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Your phone calls and SMS messages aren't secure

GeneralEdward KiledjianComment
Image by  Matthew Hurst  used under Creative Commons License

Image by Matthew Hurst used under Creative Commons License

In the above 2015 presentation, security researchers broke the secrecy around a protocol called SS7 and explained how a technically proficient user can "break it" and easily compromise your mobile phone call data and text messages. Seeing an opportunity, 60 minutes produced a popular segment  that scared viewers and I still receive emails from readers asking if this is "a real thing".

Let's take a look at this together.

What is SS7?

SS7 is short for Signalling System 7 and is a carrier interconnect technology that allows one mobile carrier to connect to another and send calls and SMS to each other. It allows allows you to roam on another carrier's network when travelling. It is an old (1975) technology developed before the world went security crazy and thus is has much more basic security built in.

What can hacker access?

A skilled hacker can use SS7 to gain a huge amount of insight into the victims use of a mobile device. It will allow him (masculine being used for simplicity) to listen in on phone calls, forward phone calls, collect call metadata, ability to intercept SMS messages and ability to track the phone. 

Think of all sites using SMS as a second factor authentication tool. Any bank, social network or other site using SMS to authenticate users are jeopardizing your security. Always choose another authentication option (other than SMS).

No one would be surprised if a government performed these types of tracking activities but SS7 makes it possible for anyone to do this.

Am I vulnerable to the SS7 hack?

Anyone using a smartphone (anywhere in the world) is vulnerable to the SS7 hack when using traditional mobile phone service (phone calls, SMS messages, etc), 

How can I protect myself from the SS7 hack?

If you don't use traditional mobile phone services, your information can't be hacked with SS7. The only way to protect yourself is to use alternatives (which in most cases are better anyway).

As an example, instead of sensing plain SMS messages, you an encrypted messaging service like WhatsApp, Apple Messages, Google Hangouts/Allo, or any other encrypted messenger. To be clear, each of these has its own security issues which can lead to compromise but they are immune to the SS7 attack. 

What about phone calls you ask? Many of the above text messaging alternatives also provide voice calling services which would also be immune to SS7 hacking because they use an encrypted data channel instead of the traditional mobile phone voice system. My favorite encrypted calling app is still Signal (which was even endorsed by Edward Snowden).

Preventing phone location tracking is more complicated. Anytime your phone is on, a network operator can track your location using triangulation. The only option here is to turn it off and maybe even store it in a Faraday cage bag (like the ShieldSak which I will review). A less abrupt technique (good but not perfect) is to turn off connectivity to the mobile network and only use WIFI.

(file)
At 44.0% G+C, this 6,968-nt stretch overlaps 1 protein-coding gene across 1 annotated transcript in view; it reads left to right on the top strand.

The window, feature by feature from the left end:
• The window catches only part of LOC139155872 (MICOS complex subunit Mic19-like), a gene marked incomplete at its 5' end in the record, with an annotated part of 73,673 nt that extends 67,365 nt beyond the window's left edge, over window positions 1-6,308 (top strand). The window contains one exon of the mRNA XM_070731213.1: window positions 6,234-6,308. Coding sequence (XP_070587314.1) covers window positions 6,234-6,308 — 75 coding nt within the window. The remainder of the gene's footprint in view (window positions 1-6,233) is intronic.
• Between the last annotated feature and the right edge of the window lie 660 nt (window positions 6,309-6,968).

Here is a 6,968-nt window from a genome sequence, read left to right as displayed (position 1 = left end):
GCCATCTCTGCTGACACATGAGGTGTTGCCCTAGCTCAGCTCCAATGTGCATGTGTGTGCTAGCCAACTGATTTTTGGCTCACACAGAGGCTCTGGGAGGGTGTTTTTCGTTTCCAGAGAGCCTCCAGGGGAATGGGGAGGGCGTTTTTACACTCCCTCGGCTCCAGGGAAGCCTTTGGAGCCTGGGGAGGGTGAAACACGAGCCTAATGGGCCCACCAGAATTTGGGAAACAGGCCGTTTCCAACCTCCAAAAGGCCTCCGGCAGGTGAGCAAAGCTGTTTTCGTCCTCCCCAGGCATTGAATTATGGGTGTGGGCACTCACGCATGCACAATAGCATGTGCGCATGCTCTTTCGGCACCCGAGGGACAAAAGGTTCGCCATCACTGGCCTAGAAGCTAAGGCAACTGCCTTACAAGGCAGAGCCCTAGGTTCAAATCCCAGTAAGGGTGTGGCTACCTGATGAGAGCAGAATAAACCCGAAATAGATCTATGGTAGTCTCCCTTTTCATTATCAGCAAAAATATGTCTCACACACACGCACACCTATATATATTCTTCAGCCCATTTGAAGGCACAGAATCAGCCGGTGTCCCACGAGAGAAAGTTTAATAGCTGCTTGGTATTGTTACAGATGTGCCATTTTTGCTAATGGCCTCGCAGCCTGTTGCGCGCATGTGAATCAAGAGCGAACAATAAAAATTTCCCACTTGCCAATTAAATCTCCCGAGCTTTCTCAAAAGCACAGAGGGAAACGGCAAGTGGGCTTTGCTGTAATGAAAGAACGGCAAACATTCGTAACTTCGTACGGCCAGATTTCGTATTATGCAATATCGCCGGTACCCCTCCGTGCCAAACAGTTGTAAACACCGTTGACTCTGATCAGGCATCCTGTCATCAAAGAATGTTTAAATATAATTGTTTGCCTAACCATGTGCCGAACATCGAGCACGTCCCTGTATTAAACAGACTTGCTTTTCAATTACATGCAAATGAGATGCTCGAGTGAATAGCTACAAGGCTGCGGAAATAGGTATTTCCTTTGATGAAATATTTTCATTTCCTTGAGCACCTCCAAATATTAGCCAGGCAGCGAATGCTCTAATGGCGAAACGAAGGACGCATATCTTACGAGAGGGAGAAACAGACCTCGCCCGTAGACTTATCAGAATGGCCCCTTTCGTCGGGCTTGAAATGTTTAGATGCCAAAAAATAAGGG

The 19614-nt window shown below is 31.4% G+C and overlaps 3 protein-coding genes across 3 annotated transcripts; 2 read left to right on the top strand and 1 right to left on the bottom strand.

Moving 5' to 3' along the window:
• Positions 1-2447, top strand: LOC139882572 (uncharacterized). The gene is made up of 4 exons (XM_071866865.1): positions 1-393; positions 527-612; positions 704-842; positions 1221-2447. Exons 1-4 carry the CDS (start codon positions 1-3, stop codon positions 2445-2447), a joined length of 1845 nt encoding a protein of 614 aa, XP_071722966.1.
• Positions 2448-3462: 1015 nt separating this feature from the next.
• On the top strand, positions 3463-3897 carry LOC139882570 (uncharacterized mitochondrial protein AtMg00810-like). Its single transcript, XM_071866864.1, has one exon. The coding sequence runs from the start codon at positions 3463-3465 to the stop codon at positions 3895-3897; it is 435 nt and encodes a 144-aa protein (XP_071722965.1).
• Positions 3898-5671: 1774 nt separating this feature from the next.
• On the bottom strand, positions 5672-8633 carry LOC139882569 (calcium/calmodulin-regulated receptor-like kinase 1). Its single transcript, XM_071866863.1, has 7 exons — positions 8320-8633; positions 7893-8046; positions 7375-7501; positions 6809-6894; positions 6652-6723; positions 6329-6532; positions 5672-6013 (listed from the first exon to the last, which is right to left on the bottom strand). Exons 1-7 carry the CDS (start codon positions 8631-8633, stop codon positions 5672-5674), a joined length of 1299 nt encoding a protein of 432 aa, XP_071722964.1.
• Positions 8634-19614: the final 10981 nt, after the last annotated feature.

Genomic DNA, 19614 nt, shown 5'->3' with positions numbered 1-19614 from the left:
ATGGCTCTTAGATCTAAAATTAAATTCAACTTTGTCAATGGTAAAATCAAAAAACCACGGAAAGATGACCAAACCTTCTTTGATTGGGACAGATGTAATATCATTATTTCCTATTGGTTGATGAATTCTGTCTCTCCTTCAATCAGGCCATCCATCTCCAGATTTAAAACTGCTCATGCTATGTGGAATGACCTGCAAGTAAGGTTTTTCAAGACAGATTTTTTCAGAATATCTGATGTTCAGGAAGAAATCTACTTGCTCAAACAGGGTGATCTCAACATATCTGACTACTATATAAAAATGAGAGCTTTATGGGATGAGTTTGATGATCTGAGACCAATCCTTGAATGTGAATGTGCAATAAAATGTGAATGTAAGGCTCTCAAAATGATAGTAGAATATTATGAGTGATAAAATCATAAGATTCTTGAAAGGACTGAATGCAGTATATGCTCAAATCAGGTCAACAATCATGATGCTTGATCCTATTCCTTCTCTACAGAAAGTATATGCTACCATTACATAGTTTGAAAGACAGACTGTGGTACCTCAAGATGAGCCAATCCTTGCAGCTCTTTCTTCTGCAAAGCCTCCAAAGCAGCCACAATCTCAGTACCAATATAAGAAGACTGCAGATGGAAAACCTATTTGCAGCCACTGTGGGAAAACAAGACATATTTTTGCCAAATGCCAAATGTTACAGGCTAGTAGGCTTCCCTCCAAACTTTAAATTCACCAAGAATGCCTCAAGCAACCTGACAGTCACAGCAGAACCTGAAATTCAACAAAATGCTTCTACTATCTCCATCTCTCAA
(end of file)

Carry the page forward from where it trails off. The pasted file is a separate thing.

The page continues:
Canadian Wireless Code applies to corporate wireless service plans (sometimes)

technologyEdward KiledjianComment
Image by  Perry McKenna  used under Creative Commons License

Image by Perry McKenna used under Creative Commons License


Telus asked the CRTC for clarifications about the applicability of the CRTC Wireless Code to corporate business customers and plans. The CRTC released its decision in October 2014 and the gist of it is that it :

applies to retail mobile wireless voice and data services provided to individuals and small businesses. This means that it applies to all wireless plans for such services where the contract is between (a) an individual and a service provider, or (b) a small business and a service provider.

If an individual is responsible for part or all of the mobile invoice then the wireless code applies (even for employee purchase plan deals). If the plan is owned  and paid by a large corporation then the code does not apply and a 3 year agreement can be entered into.

You can read the CRTC decision here (Link).

 

Telus CEO is paid in shares not cash

BusinessEdward KiledjianComment
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Nothing says confidence in oneself and ones company more than a CEO heavily compensated in company shares.  The President and CEO of Telus, Darren Entwistle,  will once again be paid in shares rather than cash (5th year in a row).

In a recent press release it states that Mr Entwistle is agreement to share only compensation because of his confidence in Telus' short, medium and long term performance. It also shows a clear alignment between his personal priorities and those of his Telus shareholders. 

I personally believe this is an incredible move and hope other CEO's will follow his example. If the company does well, you do well. If the company does poorly, you do poorly. This is a model that incentivizes the right behavior.

Telus Press Release (link)

Canadian 2500 Mhz auction begins April 2015

technologyEdward KiledjianComment
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The Canadian Minister of Industry, the honourable James Moore, has made it official that Canada's 2500 Mhz auction will take place April 14 2015 and applications from interested parties must be received by November 27 2014.

The minister reiterated that he would like to see increased competition in the Canadian wireless market and as such will adopt the same auction principles as that being used for the 700Mhz bands beings auctioned this year.

The minister will implement spectrum caps to ensure at least 4 different providers win parts of the 2500 Mhz spectrum thus ensuring competition. 

Marketwire